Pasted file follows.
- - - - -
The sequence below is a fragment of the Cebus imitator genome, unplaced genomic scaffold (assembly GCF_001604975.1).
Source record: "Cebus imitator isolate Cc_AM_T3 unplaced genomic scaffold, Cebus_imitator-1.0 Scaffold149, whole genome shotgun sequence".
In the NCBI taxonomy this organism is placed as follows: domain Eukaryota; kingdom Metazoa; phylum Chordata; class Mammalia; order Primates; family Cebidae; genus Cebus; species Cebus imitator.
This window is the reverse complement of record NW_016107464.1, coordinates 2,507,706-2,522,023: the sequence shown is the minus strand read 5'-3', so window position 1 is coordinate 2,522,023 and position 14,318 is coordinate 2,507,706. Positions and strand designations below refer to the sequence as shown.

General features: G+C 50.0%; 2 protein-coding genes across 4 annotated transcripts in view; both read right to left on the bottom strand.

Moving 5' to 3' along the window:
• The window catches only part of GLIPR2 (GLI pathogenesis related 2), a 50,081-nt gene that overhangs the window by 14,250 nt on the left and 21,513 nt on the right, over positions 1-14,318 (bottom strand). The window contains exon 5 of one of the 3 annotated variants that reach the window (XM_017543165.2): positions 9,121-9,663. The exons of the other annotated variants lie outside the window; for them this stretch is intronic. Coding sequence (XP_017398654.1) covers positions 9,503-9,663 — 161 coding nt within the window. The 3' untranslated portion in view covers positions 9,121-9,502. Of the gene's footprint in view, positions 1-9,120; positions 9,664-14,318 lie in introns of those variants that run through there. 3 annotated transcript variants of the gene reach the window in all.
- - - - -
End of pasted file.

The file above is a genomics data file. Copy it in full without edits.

The sequence below is a fragment of the Cebus imitator genome, unplaced genomic scaffold (assembly GCF_001604975.1).
Source record: "Cebus imitator isolate Cc_AM_T3 unplaced genomic scaffold, Cebus_imitator-1.0 Scaffold149, whole genome shotgun sequence".
In the NCBI taxonomy this organism is placed as follows: domain Eukaryota; kingdom Metazoa; phylum Chordata; class Mammalia; order Primates; family Cebidae; genus Cebus; species Cebus imitator.
This window is the reverse complement of record NW_016107464.1, coordinates 2,507,706-2,522,023: the sequence shown is the minus strand read 5'-3', so window position 1 is coordinate 2,522,023 and position 14,318 is coordinate 2,507,706. Positions and strand designations below refer to the sequence as shown.

General features: G+C 50.0%; 2 protein-coding genes across 4 annotated transcripts in view; both read right to left on the bottom strand.

Moving 5' to 3' along the window:
• The window catches only part of GLIPR2 (GLI pathogenesis related 2), a 50,081-nt gene that overhangs the window by 14,250 nt on the left and 21,513 nt on the right, over positions 1-14,318 (bottom strand). The window contains exon 5 of one of the 3 annotated variants that reach the window (XM_017543165.2): positions 9,121-9,663. The exons of the other annotated variants lie outside the window; for them this stretch is intronic. Coding sequence (XP_017398654.1) covers positions 9,503-9,663 — 161 coding nt within the window. The 3' untranslated portion in view covers positions 9,121-9,502. Of the gene's footprint in view, positions 1-9,120; positions 9,664-14,318 lie in introns of those variants that run through there. 3 annotated transcript variants of the gene reach the window in all.